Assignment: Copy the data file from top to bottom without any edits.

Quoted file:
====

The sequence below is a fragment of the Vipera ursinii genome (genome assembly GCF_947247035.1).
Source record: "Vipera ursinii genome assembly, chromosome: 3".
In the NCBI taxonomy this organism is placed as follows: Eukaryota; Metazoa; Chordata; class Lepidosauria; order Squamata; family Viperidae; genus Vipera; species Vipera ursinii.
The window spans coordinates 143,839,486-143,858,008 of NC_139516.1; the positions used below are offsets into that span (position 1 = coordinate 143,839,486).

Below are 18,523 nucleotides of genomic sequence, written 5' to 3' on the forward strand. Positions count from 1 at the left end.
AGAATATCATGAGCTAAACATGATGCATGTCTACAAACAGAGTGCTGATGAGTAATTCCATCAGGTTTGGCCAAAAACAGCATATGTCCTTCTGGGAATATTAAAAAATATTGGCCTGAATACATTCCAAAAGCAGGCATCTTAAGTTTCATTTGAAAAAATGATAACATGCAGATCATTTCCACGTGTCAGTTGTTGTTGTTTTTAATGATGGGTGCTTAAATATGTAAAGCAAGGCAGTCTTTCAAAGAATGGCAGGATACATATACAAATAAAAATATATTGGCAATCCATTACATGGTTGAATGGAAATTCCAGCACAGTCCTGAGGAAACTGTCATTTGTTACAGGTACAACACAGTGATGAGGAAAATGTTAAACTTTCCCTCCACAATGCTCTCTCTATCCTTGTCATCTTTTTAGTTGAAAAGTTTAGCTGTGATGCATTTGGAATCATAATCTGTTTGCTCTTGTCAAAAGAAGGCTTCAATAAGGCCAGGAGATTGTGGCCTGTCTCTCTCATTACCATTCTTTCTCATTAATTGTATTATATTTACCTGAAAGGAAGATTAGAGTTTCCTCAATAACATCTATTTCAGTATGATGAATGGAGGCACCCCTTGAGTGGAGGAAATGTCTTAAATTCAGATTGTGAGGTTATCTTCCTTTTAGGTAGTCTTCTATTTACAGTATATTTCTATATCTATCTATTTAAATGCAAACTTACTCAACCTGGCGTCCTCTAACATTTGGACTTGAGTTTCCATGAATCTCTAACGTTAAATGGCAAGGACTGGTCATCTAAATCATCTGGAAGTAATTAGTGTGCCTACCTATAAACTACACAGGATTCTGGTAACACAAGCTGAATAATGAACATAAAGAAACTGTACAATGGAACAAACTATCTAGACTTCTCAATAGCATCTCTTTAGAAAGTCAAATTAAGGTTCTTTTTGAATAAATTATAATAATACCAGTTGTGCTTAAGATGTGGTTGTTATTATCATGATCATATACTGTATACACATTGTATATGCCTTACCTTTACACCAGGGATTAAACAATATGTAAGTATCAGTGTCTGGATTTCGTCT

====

The sequence below is a fragment of the Vipera ursinii genome (genome assembly GCF_947247035.1).
Source record: "Vipera ursinii genome assembly, chromosome: 3".
In the NCBI taxonomy this organism is placed as follows: Eukaryota; Metazoa; Chordata; class Lepidosauria; order Squamata; family Viperidae; genus Vipera; species Vipera ursinii.
The window spans coordinates 143,839,486-143,858,008 of NC_139516.1; the positions used below are offsets into that span (position 1 = coordinate 143,839,486).

Below are 18,523 nucleotides of genomic sequence, written 5' to 3' on the forward strand. Positions count from 1 at the left end.
AGAATATCATGAGCTAAACATGATGCATGTCTACAAACAGAGTGCTGATGAGTAATTCCATCAGGTTTGGCCAAAAACAGCATATGTCCTTCTGGGAATATTAAAAAATATTGGCCTGAATACATTCCAAAAGCAGGCATCTTAAGTTTCATTTGAAAAAATGATAACATGCAGATCATTTCCACGTGTCAGTTGTTGTTGTTTTTAATGATGGGTGCTTAAATATGTAAAGCAAGGCAGTCTTTCAAAGAATGGCAGGATACATATACAAATAAAAATATATTGGCAATCCATTACATGGTTGAATGGAAATTCCAGCACAGTCCTGAGGAAACTGTCATTTGTTACAGGTACAACACAGTGATGAGGAAAATGTTAAACTTTCCCTCCACAATGCTCTCTCTATCCTTGTCATCTTTTTAGTTGAAAAGTTTAGCTGTGATGCATTTGGAATCATAATCTGTTTGCTCTTGTCAAAAGAAGGCTTCAATAAGGCCAGGAGATTGTGGCCTGTCTCTCTCATTACCATTCTTTCTCATTAATTGTATTATATTTACCTGAAAGGAAGATTAGAGTTTCCTCAATAACATCTATTTCAGTATGATGAATGGAGGCACCCCTTGAGTGGAGGAAATGTCTTAAATTCAGATTGTGAGGTTATCTTCCTTTTAGGTAGTCTTCTATTTACAGTATATTTCTATATCTATCTATTTAAATGCAAACTTACTCAACCTGGCGTCCTCTAACATTTGGACTTGAGTTTCCATGAATCTCTAACGTTAAATGGCAAGGACTGGTCATCTAAATCATCTGGAAGTAATTAGTGTGCCTACCTATAAACTACACAGGATTCTGGTAACACAAGCTGAATAATGAACATAAAGAAACTGTACAATGGAACAAACTATCTAGACTTCTCAATAGCATCTCTTTAGAAAGTCAAATTAAGGTTCTTTTTGAATAAATTATAATAATACCAGTTGTGCTTAAGATGTGGTTGTTATTATCATGATCATATACTGTATACACATTGTATATGCCTTACCTTTACACCAGGGATTAAACAATATGTAAGTATCAGTGTCTGGATTTCGTCT